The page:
Although the motion to dismiss has survived the motion to strike, it likewise fails. First, as permitted by Fed.R.Civ.P. 15(a), Flores filed an amended third-party complaint within twenty-one days of the motion to dismiss. This amendment “supersedes the original [pleading] and renders it of no legal effect.” King v. Dogan, 31 F.3d 344, 346 (5th Cir. 1994) (per curiam) (stating that general rule). Following the filing of an amended pleading, courts may deem moot a motion seeking to dismiss the pre-amendment pleading. See Tipps v. McCraw, No. SA-12-CV-00766-DAE, 2013 WL 5929705, at *2 (W.D. Tex. Nov. 1, 2013). Under this general rule, the Court has discretion to summarily find the entire motion to dismiss moot.

         Nevertheless, circumstances may exist where the better course is to address the motion despite the subsequent amendment. Rule 1 of the Federal Rules of Civil Procedure directs the federal courts and litigants to construe, administer, and employ the federal rules “to secure the just, speedy, and inexpensive determination of every action and proceeding.” Given this overarching principle, courts retain discretion to address a motion to dismiss as though it had been asserted against the amended pleading. An amendment does not eliminate a court's discretion to compare the pleadings to see whether the changes are material to resolution of the motion. Of course, neither Rule 1 nor any other rule mandates that a court conduct such comparison.

         In this case, Flores has responded to the motion on the merits despite also filing the amended third-party complaint. Such response on the merits favors not finding the motion moot. Despite the amended pleading, Flores essentially focuses on the allegations in the pre-amended pleading. The third-party defendants have neither filed a reply to that response nor withdrawn their motion. Nor have they moved to dismiss the amended pleading. It thus appears that they stand by their original motion to dismiss. This lack of action on their part at least suggests that they still want a ruling on their motion.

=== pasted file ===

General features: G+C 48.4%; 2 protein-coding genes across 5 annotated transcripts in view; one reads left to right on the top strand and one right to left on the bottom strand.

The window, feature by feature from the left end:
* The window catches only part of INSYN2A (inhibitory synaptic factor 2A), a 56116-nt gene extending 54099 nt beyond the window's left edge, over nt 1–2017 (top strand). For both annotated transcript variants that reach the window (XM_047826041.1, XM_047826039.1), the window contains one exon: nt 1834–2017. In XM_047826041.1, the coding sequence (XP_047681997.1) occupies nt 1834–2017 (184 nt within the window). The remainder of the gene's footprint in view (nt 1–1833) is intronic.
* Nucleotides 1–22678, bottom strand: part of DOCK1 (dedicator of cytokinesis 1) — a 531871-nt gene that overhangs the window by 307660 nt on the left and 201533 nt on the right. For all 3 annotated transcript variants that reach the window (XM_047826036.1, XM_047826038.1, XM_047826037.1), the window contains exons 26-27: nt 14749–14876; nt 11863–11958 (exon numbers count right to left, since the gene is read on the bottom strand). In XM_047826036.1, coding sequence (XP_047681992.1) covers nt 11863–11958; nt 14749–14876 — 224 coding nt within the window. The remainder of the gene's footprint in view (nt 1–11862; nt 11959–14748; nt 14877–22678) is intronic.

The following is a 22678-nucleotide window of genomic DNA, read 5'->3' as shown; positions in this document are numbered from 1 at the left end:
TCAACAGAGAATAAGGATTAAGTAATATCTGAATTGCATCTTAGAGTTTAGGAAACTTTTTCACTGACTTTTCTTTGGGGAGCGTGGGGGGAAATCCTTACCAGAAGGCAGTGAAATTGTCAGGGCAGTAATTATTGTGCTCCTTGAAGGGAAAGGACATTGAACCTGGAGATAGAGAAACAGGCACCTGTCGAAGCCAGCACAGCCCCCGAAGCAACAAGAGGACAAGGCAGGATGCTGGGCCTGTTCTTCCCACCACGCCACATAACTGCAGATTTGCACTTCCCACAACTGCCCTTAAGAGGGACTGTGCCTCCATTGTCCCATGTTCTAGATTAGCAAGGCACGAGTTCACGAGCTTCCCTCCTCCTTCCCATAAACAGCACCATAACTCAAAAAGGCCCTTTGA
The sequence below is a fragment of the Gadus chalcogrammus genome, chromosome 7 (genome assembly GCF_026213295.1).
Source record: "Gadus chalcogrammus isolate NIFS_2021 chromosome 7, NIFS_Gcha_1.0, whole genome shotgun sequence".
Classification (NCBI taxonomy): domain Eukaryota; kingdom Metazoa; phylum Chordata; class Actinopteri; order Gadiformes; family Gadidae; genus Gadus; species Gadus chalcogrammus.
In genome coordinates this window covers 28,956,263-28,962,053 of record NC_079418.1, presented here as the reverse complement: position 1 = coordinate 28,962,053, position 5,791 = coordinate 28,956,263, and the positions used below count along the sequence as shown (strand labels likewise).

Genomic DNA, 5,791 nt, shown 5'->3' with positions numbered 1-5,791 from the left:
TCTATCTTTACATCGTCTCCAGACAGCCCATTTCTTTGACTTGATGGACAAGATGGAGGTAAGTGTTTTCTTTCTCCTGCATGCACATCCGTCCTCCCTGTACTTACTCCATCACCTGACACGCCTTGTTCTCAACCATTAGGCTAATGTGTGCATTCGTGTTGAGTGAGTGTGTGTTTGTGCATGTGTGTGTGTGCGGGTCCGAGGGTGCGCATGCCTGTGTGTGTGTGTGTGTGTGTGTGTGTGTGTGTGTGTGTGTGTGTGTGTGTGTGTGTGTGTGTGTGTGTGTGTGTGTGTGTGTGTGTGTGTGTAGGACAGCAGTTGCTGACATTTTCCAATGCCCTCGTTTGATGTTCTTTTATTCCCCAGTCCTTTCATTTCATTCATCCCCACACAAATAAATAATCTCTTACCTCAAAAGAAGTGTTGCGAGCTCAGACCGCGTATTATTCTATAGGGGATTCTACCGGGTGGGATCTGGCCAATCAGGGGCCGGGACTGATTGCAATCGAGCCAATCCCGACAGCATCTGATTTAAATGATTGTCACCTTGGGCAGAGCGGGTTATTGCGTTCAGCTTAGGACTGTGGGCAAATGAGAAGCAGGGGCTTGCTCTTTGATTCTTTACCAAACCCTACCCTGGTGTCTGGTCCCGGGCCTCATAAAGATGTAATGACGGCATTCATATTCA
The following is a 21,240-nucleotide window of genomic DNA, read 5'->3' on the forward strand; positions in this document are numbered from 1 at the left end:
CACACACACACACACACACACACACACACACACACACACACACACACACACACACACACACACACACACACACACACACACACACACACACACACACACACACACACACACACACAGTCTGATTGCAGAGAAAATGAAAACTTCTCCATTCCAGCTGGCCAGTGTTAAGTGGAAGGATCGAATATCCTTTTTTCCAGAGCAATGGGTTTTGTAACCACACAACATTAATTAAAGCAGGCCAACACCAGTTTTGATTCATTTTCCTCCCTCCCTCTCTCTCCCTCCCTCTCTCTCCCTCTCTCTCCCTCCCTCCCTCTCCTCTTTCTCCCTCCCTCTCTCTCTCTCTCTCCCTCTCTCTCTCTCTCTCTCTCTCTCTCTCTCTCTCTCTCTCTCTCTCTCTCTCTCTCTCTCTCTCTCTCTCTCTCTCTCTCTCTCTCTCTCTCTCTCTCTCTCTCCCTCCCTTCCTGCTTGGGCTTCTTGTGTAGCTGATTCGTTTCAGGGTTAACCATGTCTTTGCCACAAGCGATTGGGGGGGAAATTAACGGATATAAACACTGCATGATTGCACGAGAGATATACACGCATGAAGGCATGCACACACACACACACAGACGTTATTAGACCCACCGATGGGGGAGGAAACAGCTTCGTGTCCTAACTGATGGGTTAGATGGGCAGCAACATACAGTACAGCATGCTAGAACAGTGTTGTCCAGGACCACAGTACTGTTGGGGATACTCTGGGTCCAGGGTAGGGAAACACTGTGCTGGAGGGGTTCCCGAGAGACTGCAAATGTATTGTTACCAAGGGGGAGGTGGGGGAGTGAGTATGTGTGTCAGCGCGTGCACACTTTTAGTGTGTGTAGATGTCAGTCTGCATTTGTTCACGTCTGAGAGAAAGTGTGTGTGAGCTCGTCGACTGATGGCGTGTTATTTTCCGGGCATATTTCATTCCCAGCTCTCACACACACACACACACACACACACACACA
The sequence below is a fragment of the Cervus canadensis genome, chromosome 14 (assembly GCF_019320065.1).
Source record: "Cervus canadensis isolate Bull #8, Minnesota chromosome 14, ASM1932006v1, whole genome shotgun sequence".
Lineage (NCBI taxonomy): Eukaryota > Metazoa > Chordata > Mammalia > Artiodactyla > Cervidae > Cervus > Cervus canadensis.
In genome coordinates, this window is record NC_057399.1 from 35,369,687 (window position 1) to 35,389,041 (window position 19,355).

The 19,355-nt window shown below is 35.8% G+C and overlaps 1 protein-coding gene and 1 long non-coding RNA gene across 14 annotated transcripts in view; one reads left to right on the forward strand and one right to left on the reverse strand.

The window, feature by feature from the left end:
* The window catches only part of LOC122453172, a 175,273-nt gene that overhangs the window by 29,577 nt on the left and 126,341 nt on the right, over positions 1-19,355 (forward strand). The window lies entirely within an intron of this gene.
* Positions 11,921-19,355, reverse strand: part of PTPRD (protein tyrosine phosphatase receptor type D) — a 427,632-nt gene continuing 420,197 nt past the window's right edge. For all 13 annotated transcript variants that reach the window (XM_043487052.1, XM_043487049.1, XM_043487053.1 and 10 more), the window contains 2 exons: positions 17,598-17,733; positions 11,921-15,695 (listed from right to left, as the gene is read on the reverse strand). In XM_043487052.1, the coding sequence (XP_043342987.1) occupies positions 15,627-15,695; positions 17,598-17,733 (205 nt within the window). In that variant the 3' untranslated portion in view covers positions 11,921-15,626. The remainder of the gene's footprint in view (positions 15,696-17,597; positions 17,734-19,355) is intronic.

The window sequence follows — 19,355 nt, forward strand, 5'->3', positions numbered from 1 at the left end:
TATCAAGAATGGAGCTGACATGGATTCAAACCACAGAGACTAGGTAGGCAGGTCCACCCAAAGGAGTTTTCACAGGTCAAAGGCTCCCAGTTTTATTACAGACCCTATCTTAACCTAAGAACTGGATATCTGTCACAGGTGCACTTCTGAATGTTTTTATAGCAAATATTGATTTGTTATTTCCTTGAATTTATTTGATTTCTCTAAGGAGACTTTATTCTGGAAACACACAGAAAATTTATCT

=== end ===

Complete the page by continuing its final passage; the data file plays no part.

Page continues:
On the other hand, the amendment by Flores also materially changed the third-party complaint in response to the motion to dismiss. The amended third-party complaint drops other previously named third-party defendants from the case, alters various language that formerly dealt with the dropped parties, adds language regarding equitable tolling of the statute of limitations, and makes other various changes. Compare ECF No. 9 with ECF No. 20. While these changes are material, they do not affect the Court's ability to resolve the pending motion as if movants assert it against the amended pleading.

         Viewing the motion to dismiss in that light, the Court denies it. With the allegations regarding equitable tolling, movants have no basis to argue that the third-party complaint is untimely on its face. Similarly, omitting the other third-party defendants clarifies the allegations against the movants. The Court finds that the amended third-party complaint satisfies the well-established standards for stating a claim under Bell Atlantic Corp. v. Twombly, 550 U.S. 544 (2007) and Ashcroft v. Iqbal, 556 U.S. 662 (2009). It also finds that the amended pleading satisfies the pleading requirements of Fed.R.Civ.P. 9(b) for the fraud allegations.

         For the foregoing reasons, the Court DENIES the Motion to Dismiss (ECF No. 18) and DENIES the Motion to Strike and Motion for Default Judgment (ECF No. 19).



[1]Because the parties have used cumbersome and somewhat confusing titles for their motions, the Court has shortened ...